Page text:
Fatal Familiar’s History and Availability

This game is the result of 6 years of work from MC Griffin, which came to a head in 2022, when it was crowdfunded on Indiegogo. You can now buy a pdf for a mere $5 on their website (MCGriffin.itch.io), or purchase a physical copy on Amazon for $20.

If you want to test it out before you play, you can also check out the free demo that they have available here: Fatal Familiar, A Downloadable Game

 

Our Personal Thoughts on Fatal Familiar

I absolutely adored Fatal Familiar.

The cover of Fatal Familiar. It shows the head and shoulders of a smiling cartoon person, with a number of small, colorful creatures emerging out of their head, as though from their imagination. Behind them is an orange background, and the words "Fatal Familiar" in white

I found my foray into the Elseworld to be an entirely exciting one, where I was able to make a fun character, meet some fantastic creatures, and interact with the other characters in a fun and challenging way. And I can see the system being just as enjoyable in any other setting as well.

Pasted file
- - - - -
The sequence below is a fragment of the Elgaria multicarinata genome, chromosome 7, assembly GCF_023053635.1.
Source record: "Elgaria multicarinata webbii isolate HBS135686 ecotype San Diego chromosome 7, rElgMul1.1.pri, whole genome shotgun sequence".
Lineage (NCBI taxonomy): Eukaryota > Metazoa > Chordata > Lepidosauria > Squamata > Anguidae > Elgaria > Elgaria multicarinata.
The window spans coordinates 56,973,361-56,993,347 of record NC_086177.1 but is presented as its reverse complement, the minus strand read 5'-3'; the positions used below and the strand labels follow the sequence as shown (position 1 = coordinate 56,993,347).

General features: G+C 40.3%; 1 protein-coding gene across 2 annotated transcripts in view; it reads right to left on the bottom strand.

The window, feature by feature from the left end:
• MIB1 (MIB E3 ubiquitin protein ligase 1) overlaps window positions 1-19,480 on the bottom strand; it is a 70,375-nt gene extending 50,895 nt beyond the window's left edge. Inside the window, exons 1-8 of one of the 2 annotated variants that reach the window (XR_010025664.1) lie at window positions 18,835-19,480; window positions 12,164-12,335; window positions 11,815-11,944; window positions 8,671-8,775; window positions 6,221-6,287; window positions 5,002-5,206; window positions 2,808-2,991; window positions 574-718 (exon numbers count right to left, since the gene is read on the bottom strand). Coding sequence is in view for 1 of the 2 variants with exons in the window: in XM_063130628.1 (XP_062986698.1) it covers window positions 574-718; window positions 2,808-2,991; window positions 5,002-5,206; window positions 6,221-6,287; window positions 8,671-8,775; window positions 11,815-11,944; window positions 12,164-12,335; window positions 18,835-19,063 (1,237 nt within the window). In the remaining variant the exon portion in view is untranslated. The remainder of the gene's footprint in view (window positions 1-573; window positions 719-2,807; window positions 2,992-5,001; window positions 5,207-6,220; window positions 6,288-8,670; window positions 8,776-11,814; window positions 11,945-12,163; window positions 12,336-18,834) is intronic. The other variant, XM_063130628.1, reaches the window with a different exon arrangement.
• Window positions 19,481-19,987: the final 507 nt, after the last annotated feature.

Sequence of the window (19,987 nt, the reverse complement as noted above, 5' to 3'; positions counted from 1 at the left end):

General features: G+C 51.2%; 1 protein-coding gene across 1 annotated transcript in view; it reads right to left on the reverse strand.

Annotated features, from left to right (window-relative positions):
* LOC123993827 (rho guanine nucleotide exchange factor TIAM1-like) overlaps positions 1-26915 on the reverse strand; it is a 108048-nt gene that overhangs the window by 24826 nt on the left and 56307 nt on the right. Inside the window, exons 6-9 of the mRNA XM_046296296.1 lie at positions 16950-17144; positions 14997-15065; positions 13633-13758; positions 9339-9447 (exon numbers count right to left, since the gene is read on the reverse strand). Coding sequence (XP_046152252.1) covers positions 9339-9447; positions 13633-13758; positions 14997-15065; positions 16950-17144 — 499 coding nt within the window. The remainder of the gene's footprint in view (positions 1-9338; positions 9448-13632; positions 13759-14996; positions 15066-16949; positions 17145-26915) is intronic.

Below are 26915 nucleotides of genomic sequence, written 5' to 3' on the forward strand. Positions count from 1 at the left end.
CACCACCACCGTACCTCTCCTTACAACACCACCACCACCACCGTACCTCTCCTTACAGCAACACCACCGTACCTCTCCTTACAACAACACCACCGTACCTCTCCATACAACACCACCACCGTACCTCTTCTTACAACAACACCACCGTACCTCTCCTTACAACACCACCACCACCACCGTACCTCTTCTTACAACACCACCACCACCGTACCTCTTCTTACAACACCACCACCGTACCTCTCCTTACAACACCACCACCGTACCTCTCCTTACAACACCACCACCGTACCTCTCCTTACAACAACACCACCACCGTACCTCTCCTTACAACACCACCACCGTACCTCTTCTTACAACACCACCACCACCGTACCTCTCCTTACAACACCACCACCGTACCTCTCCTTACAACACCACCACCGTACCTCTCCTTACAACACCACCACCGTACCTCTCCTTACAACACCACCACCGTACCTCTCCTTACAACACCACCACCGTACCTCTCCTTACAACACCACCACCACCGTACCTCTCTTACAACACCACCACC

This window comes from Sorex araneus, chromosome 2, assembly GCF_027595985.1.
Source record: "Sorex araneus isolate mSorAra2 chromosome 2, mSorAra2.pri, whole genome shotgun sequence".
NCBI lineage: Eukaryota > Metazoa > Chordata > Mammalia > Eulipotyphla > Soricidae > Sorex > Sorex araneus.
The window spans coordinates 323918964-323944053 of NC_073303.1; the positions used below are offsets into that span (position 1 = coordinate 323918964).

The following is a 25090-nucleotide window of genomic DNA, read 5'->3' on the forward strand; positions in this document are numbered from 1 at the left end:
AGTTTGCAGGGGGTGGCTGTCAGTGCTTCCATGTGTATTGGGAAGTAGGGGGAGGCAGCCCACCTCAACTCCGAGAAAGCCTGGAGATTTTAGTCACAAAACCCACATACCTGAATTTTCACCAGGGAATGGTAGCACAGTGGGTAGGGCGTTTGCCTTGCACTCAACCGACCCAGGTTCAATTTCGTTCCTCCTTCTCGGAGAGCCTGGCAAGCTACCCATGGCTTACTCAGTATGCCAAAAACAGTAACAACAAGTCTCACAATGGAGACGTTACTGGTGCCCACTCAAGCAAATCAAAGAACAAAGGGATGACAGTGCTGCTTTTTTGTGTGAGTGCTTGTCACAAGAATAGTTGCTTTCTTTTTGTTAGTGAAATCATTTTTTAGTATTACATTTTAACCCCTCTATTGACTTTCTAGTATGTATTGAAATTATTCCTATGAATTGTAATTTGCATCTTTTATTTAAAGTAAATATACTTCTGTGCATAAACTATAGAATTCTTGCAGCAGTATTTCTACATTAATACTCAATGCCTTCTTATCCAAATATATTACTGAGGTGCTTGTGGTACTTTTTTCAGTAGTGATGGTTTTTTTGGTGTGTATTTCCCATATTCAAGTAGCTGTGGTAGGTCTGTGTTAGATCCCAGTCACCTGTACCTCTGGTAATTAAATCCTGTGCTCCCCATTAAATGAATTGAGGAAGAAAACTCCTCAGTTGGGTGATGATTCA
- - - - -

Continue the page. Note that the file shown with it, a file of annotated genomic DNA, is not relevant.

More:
Fatal Familiar manages to capture just the right balance of open-ended creativity and strong mechanical underbelly. It gives you the freedom to determine your own abilities and create any character and familiar you want to, while ensuring that you have a balanced playing field for everyone involved and allowing you to stretch your problem-solving legs.

If you’re looking to try out a new TTRPG with your group, this should be it. It’s approachable, engaging, and fun all the way through. Who doesn’t want a monster of their very own?

 

 

Have you played Fatal Familiar? Did you enjoy it? How did your game go? Let us know in the comments below!